• Macular Degeneration International
    is now a part of Foundation Fighting Blindness
    Toll Free Helpline 1-800-683-5555
    EMail: MDInfo@blindness.org
    – Provides support for people affected by inherited macular degeneration including Stargardt’s disease.
Start Your Own
  • Vision Support Group-download video presentations  This group provides free information and support through presentations to groups of senior adults affected by macular degeneration and related retinal diseases.  You can join & get access to their materials so you can use them in your own group.
On the phone/telesupport

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Where to find services

  • In the US: click here to find a low vision center, retina specialist, state agency, ophthalmologist
  • In the UK: click here to support services (listed on the right side of the page) such as skills for seeing, counseling, access to treatment…and more
  • In the US: click here to search for a wide variety of services (more than the link above)
  • In Australia: click here to find an ophthalmologist and optometrist
  • Worldwide: click here for resources worldwide

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Books and reading materials

Specific Titles

Sources of Books

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Videos

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Personal stories of living with AMD

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Online newsletters

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What is AMD?

Wet Form
Dry Form
How fast does AMD progress?
  • A good article about how difficult this is to answer
  • Great video that explains why early detection is important especially when detecting the change from dry AMD to wet

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What is Stargardt’s Disease?

Also called Stargardt’s Disease (SD) or Stargardt Macular Dystrophy (SMD) or Juvenile Macular Degeneration (JMD), it’s an inherited, juvenile macular degeneration. The progressive vision loss associated with Stargardt disease is caused by the death of photoreceptor cells in the central portion of the retina called the macula.

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The Science Stuff

Role of RPEs

Geographic Atrophy

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Symptoms

Charles Bonnet Syndrome/Visual hallucinations

Other problems with vision & AMD

  • problems with visual acuity, photostress, blindspots, color vision, sensitivity to light, depth perception
  • eye problems that have similar symptoms as AMD:

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Possible causes/contributing factors

Age

  • Age is a large factor but can start earlier
  • Much less common are several hereditary forms of macular degeneration, which usually affect children or teenagers. Collectively, they are called Juvenile Macular Degeneration. They include Best’s Disease, Stargardt’s Disease, Sorsby’s Disease and some others.  See Stargard’s Disease section above.

Diet/nutrition (working on this section)

  • diet low in various nutrients & high in others have been linked to AMD.
  • See Nutrition and Vitamins/Supplements under Self-care/self-maintenance below.

Race

Gender

  • AMD more common in women perhaps because women live longer than men

Uncontrolled high blood pressure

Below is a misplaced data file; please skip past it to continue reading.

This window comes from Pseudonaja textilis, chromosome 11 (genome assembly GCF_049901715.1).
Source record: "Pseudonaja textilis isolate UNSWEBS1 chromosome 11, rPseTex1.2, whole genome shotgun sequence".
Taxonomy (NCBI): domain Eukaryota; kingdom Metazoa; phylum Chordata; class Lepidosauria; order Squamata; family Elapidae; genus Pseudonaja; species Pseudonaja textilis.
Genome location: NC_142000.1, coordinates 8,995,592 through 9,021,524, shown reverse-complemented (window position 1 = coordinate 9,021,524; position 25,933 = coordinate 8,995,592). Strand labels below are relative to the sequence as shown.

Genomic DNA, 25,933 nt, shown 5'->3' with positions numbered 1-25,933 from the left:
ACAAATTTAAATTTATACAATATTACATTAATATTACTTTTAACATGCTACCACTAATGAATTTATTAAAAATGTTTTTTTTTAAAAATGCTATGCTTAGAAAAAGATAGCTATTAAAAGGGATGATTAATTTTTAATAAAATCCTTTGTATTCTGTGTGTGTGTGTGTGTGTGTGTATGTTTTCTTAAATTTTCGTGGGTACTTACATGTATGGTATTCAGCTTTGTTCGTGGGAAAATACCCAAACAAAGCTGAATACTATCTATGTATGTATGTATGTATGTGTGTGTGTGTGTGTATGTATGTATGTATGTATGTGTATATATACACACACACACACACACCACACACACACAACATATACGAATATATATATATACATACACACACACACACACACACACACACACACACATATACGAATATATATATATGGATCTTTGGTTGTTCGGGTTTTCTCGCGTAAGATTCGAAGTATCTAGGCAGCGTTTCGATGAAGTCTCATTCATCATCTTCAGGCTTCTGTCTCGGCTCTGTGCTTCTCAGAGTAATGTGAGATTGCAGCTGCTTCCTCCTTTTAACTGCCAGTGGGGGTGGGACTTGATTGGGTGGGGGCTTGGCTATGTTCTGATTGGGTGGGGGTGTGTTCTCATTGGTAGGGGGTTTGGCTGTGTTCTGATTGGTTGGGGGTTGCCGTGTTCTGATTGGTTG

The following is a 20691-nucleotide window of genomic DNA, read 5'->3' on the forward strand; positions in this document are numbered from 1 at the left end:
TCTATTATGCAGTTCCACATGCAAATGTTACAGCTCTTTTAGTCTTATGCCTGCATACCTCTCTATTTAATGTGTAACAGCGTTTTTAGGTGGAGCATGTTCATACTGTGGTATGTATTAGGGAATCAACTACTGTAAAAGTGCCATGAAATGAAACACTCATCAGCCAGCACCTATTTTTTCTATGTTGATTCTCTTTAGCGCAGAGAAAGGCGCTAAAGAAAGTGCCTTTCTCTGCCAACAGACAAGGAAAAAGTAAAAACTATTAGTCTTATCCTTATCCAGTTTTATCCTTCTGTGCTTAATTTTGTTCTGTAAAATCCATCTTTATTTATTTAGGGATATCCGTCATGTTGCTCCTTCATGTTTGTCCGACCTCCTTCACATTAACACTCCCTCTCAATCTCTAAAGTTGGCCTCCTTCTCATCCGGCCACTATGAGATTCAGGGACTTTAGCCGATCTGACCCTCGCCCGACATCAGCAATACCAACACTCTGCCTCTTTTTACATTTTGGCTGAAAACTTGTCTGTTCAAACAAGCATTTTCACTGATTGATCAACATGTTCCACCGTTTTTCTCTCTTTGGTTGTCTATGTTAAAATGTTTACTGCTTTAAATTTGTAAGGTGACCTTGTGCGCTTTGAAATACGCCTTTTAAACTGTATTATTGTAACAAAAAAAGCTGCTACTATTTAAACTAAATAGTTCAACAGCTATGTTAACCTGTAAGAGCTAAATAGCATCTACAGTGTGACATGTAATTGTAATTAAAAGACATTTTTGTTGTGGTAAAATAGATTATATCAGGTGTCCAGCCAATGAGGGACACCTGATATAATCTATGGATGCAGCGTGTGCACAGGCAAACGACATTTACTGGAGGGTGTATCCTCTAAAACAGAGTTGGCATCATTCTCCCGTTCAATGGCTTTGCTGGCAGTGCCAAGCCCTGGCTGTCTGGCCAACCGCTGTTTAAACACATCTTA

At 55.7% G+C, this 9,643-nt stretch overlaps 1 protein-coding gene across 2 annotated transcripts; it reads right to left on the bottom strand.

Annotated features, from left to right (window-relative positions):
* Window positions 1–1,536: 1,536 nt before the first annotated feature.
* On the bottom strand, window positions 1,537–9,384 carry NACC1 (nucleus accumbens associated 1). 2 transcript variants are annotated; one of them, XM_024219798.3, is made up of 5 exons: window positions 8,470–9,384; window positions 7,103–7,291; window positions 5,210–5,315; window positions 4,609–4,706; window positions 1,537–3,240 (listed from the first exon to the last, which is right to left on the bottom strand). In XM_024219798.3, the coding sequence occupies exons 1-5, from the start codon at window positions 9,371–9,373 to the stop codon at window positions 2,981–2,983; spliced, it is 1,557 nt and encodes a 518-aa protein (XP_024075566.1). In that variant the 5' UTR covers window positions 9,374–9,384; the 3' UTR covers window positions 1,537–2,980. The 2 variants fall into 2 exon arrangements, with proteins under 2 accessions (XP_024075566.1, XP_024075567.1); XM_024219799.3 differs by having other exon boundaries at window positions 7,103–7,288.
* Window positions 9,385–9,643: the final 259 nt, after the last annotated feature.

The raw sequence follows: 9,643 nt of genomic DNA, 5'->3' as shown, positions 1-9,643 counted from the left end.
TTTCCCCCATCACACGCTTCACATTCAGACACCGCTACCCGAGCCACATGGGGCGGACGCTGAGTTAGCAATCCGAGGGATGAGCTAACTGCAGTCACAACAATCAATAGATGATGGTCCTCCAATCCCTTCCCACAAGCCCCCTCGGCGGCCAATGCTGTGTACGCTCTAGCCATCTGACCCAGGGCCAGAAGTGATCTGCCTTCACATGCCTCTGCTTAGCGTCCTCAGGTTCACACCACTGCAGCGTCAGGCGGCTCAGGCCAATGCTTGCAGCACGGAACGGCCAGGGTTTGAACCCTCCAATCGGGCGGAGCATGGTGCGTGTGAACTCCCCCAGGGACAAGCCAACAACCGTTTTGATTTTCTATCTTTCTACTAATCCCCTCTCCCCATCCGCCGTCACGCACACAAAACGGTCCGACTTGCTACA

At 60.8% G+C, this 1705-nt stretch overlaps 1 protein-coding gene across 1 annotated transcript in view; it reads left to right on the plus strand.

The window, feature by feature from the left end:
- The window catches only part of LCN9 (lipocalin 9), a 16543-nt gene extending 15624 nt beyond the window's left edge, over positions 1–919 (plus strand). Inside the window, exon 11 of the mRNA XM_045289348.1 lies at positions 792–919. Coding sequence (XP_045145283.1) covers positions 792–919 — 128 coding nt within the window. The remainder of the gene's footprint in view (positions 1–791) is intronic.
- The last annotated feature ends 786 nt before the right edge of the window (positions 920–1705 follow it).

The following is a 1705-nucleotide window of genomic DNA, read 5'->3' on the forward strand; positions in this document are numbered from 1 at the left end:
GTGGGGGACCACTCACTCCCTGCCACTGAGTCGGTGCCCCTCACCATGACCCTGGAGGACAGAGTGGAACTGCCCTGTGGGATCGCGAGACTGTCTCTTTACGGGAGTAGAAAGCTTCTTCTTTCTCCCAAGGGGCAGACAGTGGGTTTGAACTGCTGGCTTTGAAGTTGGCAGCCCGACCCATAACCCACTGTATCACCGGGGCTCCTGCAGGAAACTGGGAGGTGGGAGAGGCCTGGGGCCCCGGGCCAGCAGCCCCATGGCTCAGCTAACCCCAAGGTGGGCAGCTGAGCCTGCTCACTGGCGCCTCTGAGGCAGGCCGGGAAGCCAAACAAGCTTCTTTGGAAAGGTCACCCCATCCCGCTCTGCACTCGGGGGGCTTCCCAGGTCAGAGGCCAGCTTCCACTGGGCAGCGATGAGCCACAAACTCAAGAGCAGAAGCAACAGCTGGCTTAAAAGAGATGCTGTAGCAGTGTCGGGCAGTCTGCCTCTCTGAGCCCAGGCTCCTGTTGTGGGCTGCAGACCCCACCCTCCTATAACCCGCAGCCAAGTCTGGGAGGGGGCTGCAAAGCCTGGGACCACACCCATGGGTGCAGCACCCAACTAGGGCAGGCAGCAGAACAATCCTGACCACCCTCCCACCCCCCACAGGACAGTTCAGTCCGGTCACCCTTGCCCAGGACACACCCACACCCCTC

Uncontrolled high cholesterol

Smoking

Genetics

Blue Light

Eye Color

Aspirin & other medications

Other possible causes

  • Biological Process in Wet AMD – some evidence that the photoreceptors are starved by the lack of food (oxygen & nutrients in the blood) and the growth of blood vessels is to compensate for that.

Connection between AMD and Alzheimer’s Disease

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Treatments

  • FDA approved options in the US, injections, implantable telescopes, laser treatment (also outside the US)
Injections for Wet AMD
Telescopic implants
Are there new treatments in the pipeline?
Vitamins (see Self Maintenance/Self Care section below)

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Research/Clinical trials

 

How can I become a part of a clinical trial?

  • A list of sources of information about clinical trials and how to find out for you to participate in.
  • You can search for clinical trials from the links above
  • There are registries where you sign up and enter information about the status of your eyes.  Researchers will use this information to find people that match their research and contact you.  Click here for more information about these registries in the US and elsewhere

Gene Therapy

Bionic Eye/Retinal Implants

  • What is a bionic eye?  It’s also called retinal implant or retinal prosthesis.   Implant is put in retina, camera worn by person sends image to implant which stimulates optic nerve
  • Click here for overview of retinal implants including videos of how it works & interviews with people who have them.
  • March 21, 2016 UK Bionic eye being tested
  • Here’s an article about one being developed at Carnegie Mellon institute in Pittsburgh, PA.

Nutritional Supplements

  • See Vitamins/Supplements section below.

Stem Cells

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Coping with low vision

Low Vision Aids

Wearable Technology

  • coming soon!

Suppliers of low vision aids

Financial Help

Sunglasses

Lamps

Transportation

  • A website for the US where you enter your zip code and transportation options for your area will be shown.

Bioptic Driving

Depression

Checking vision

Amsler Grid

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Self maintenance/self care

Low vision rehabilitation

Vitamins/Supplements

Nutrition

Exercise/Activity

 


More to come, you can check out these posts now

Video: Overview of Assistive Technology for People with Low Vision

Highlight: How do I use Zoom for Apple products?

Highlight: What about Apple’s accessibility features?

News: Top 10 Low Vision Aids for AMD